Jeannie is having feelings about the objects in the house again. She and Greg have talked about this many times. She agreed to try and dim her senses to the messages which the objects send her. He encouraged her to try living in the real world and stop talking to the chairs and the toothbrushes.
Jeannie didn’t ask for this power (her word), this unfortunate capacity (Greg’s words). They do both agree that life is easier when it stays dormant. Because Jeannie is, in every other way, an exemplary partner (Greg’s words). She keeps the home beautifully and raises the children to be upstanding citizens. She prefers to spend her days working in the garden, paying social visits, and taking care of the shopping. But, when the power comes over her with all the randomness and intensity of a migraine, she has no way to stop it. She retreats to her bedroom, darkened with the shades pulled down, and suffers the buffeting waves. Countless social engagements have been broken as a result of these episodes.
Last night, for instance, she had to flee right in the middle of a dinner party, running up the back steps from the kitchen while Greg floundered about in the living room trying to keep the guests supplied with cocktails. The roast she was braising, left to smoke in the oven, set off the fire alarm and everyone piled through the door to escape the piercing sounds and billowing smoke. Out on the sidewalk in front of the house, Greg tried to collect the glasses from everyone before they disbursed to their cars. Just a touch of the flu, he said as he made his rounds, speaking as lightly as he could. But he could see from their eyes glittering under the streetlight and their soft dark muttering that his guests were not convinced. Back inside, the children were frightened and it took him more than an hour to soothe them. When he finally went to see Jeannie in their room, she looked pale and thin on the bed, her hand flung up to her forehead.
What was it, he asked her.
The wardrobe in the guest bedroom, she whispered.
The one we just bought at the antique store, he asked.
Yes, she said. A woman owned it who for years would get drunk in front of its mirror and lament her life. All the time it was like a prisoner, soaking up the energy like a sponge. This evening it just released it all in a burst. It was horrible.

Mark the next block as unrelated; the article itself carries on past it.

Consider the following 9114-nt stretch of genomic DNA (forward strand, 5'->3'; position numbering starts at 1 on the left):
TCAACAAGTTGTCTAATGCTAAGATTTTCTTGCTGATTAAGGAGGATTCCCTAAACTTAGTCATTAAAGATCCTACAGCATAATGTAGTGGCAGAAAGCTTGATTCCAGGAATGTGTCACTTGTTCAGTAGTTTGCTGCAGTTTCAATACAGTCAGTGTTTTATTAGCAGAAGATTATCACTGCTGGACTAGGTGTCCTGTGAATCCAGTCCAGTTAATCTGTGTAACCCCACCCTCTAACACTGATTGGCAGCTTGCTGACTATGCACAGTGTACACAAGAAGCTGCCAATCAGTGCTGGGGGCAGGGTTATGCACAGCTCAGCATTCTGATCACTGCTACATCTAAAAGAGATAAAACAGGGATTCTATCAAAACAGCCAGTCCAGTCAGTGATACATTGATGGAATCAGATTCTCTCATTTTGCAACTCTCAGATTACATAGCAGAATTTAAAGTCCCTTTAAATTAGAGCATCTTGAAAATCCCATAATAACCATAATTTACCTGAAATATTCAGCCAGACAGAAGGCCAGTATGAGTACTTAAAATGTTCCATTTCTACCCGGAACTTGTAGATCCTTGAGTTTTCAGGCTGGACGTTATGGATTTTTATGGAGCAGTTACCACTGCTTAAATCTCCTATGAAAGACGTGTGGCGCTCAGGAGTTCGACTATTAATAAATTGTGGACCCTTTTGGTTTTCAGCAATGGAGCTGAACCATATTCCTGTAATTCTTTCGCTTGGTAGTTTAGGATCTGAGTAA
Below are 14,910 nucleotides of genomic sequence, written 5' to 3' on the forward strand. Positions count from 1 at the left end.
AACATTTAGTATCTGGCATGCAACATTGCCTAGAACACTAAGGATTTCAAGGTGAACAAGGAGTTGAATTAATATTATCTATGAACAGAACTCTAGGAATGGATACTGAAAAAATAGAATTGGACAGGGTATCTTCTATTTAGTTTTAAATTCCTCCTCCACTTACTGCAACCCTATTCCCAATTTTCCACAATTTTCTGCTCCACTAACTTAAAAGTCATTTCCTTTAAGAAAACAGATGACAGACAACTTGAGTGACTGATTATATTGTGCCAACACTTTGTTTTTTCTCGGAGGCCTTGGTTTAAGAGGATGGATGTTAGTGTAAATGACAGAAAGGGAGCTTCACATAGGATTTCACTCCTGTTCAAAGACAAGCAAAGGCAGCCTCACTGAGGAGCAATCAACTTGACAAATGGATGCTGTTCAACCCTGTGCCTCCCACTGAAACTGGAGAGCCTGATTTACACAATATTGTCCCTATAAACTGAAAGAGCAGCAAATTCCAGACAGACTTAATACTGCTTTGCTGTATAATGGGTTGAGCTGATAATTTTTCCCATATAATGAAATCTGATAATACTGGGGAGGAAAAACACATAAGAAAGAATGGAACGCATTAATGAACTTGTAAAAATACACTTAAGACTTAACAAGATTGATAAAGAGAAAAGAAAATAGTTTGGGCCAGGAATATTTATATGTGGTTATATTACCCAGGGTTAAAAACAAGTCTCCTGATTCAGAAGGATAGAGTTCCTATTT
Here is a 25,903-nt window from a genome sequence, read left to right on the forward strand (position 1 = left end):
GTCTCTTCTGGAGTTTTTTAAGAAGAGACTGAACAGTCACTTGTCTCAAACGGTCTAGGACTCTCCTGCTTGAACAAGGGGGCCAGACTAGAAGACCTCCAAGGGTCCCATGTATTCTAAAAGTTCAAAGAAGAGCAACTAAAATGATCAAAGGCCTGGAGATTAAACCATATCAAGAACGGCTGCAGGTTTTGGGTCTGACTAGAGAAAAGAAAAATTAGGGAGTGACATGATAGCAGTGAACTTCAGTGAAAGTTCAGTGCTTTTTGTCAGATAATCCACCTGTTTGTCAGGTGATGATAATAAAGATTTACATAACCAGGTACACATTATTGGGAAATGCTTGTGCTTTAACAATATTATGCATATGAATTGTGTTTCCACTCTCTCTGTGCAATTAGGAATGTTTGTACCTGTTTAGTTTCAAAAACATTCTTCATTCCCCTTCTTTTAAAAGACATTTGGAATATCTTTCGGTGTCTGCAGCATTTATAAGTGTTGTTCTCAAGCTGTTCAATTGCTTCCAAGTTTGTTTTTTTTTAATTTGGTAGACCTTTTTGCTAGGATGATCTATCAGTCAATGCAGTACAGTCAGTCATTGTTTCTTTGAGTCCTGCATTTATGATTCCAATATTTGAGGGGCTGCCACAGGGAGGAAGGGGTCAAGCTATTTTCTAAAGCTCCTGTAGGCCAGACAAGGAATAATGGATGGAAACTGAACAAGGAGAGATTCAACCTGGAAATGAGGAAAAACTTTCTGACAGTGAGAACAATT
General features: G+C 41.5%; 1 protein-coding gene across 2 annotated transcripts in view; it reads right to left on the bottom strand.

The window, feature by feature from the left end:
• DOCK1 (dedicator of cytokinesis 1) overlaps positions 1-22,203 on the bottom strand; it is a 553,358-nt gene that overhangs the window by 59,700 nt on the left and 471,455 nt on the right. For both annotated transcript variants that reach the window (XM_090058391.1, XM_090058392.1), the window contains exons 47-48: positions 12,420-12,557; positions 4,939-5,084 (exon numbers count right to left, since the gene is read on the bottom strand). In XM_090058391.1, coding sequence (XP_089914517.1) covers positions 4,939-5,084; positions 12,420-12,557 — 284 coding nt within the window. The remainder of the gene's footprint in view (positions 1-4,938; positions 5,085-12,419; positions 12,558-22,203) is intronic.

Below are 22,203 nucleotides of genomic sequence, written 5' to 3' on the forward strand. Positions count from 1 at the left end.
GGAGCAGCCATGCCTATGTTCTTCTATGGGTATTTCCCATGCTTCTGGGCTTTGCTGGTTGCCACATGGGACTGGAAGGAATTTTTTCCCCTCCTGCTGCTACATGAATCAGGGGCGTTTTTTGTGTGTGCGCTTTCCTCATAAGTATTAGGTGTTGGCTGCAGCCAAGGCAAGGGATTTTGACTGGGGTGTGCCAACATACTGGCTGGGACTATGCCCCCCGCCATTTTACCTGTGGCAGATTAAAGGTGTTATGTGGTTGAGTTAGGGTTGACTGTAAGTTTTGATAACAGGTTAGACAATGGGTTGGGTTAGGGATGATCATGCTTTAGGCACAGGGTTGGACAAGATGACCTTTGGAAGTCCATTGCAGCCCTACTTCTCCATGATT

Do you want me to move it or something?
No, she whispered. It got it all out. It’s a good wardrobe. It wants to be here.
Oh, that’s nice, he said, and sat perched on the edge of the mattress gently running his hand through her hair. He could feel her frame shake as she cried.
I’m sorry I ruined the party, she said.
It’s ok, it’s ok, he said. Don’t worry. He assured her it was all alright, but deep in his chest he felt a knot of coiling tension.
She drifted off and her face looked lovely in its slumber. But he couldn’t fall asleep, and he was awake to watch the stripes of dawn appear through the shades.
He sat at the breakfast table while she made him eggs and poured him coffee. The children were happy to see her looking well again and she enveloped each of them in a loving hug. Their youngest was obsessed with the theme song to a tv show, and was voicing its melody tenuously. Jeannie joined her, and then the other child joined in as well, until the three of them were singing a rousing rendition. They mugged for him, dancing, and he smiled his approval. But the whole time he was looking over their heads at a row of appliances gathered on a high shelf, trying to figure out if any of them were talking to her, and if so what they might be saying. He thought for a second that he felt a glimmer of something from the blender. It was a relief to get out of the house. He felt a sense of freedom as he worked his car through the bumper-to-bumper commuter traffic.
Michael Newton lives at the Jersey Shore and works as a bookseller at the Asbury Book Cooperative, in Asbury Park, where he runs the used book section and hosts the Crime Book Club. He is also a member of the editorial collective at Ugly Duckling Presse, where he helps manage the journal Second Factory, among other projects. He is also co-publisher of Asphalte Magazine, an online journal. An essay of his, on Tommy Lee Jones' face, is forthcoming from In The Mood magazine.